The premature closure of the ECOG-led intergroup E4A08 study, a randomized Phase III trial comparing melphalan and dexamethasone (MD) to MD + bortezomib (MD-Bz) as initial treatment for AL-amyloidosis patients who have not had prior therapy thus represents a missed golden opportunity to advance the field. This was a trial endorsed by SWOG. I served as the SWOG PI for E4A08, and have some insight as to the problems which led to the trial's closure.
While checking out another amyloidosis-focused site (The Amyloidosis Weekly, edited by a friend and colleague, Bob Orlowski) I found a posted research abstract from the Accrual Working Group (AWG) of the National Cancer Institute's Myeloma Steering Committee which examined barriers to accrual to NCI-sponsored myeloma trials. Dr. Matthias Weiss, the lead author of the study, provided me with a copy of the poster he presented at the 2012 American Society of Hematology meeting in Atlanta.
The authors analyzed the results of Survey Monkey surveys returned by 246 researchers and/or support staff affiliated with cooperative oncology research groups like SWOG or ECOG-ACRIN. The surveys asked respondents to rank 10 potential barriers to accrual identified by the AWG in terms of their importance in slowing accrual in large multi-center trials. Predictably, attitudes of community-based respondents differed from those of academic/university-based ones. Dr. Weiss told me he believes barriers 3, 5 and 8 were key to the demise of E4A08, which is plausible, despite the fact that there are NO (ZERO, NADA, ZIPPO) FDA-approved therapeutic agents for initial treatment of AL amyloidosis. I believe a variation of barrier 10 was also a factor: some sites wouldn't allocate the resources needed to open a trial to which they were not likely to accrue more than 1 or 2 patients. Also, shockingly, several reputable investigators at some of the larger SWOG and ECOG centers expressed that they were uncomfortable with the control arm (melphalan plus dexamethasone), and thus wouldn't even open the study. I bet Dr. Jaccard, a leading amyloidosis specialist in France, laughs about that (see why).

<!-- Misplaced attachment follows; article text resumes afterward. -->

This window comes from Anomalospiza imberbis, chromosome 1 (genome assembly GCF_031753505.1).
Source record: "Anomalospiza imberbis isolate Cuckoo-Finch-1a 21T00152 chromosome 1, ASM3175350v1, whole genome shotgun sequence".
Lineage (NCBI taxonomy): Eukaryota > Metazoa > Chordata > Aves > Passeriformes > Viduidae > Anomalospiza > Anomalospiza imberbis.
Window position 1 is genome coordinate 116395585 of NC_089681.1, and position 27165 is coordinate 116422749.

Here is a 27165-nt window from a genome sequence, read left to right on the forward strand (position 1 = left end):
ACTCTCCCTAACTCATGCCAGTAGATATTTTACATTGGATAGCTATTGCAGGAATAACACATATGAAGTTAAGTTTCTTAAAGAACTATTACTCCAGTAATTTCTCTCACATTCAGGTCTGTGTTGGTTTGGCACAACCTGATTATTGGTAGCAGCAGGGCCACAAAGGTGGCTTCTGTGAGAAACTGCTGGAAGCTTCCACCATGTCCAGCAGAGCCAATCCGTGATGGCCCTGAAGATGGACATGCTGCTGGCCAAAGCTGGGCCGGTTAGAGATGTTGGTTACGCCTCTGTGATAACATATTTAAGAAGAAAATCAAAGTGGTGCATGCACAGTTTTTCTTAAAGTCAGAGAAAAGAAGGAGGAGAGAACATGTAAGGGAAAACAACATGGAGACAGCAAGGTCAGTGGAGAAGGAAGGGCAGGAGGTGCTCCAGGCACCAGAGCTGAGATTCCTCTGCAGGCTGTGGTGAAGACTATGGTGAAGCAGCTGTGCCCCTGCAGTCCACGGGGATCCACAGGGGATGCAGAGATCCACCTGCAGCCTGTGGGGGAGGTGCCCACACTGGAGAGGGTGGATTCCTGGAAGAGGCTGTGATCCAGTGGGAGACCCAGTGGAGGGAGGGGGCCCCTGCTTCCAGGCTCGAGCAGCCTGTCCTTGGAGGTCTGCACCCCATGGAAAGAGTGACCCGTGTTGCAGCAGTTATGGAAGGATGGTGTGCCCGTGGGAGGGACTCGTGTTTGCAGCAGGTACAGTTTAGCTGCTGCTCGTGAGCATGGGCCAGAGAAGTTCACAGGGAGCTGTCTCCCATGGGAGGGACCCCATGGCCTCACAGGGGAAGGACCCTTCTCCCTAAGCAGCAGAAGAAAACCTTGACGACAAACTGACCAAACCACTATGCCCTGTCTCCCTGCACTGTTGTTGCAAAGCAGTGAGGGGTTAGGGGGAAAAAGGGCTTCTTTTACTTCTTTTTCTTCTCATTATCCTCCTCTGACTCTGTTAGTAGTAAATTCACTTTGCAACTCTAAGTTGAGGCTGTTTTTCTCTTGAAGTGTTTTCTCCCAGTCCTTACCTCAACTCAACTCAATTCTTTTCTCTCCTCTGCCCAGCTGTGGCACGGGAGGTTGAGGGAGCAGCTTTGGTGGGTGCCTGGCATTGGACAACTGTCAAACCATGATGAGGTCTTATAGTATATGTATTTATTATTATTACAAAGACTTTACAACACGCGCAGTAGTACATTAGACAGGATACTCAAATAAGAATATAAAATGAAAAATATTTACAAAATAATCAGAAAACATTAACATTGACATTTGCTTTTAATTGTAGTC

Time to look in the mirror and ask ourselves whether we want to remain relevant in the arena of clinical AL amyloidosis research. The next possible standard of care for AL amyloidosis will be determined by our European colleagues who CAN get this study done (and are in the midst of proving it). Shame on us. Lets not allow another 9 years to pass before we get a big up-front AL study done in the United States.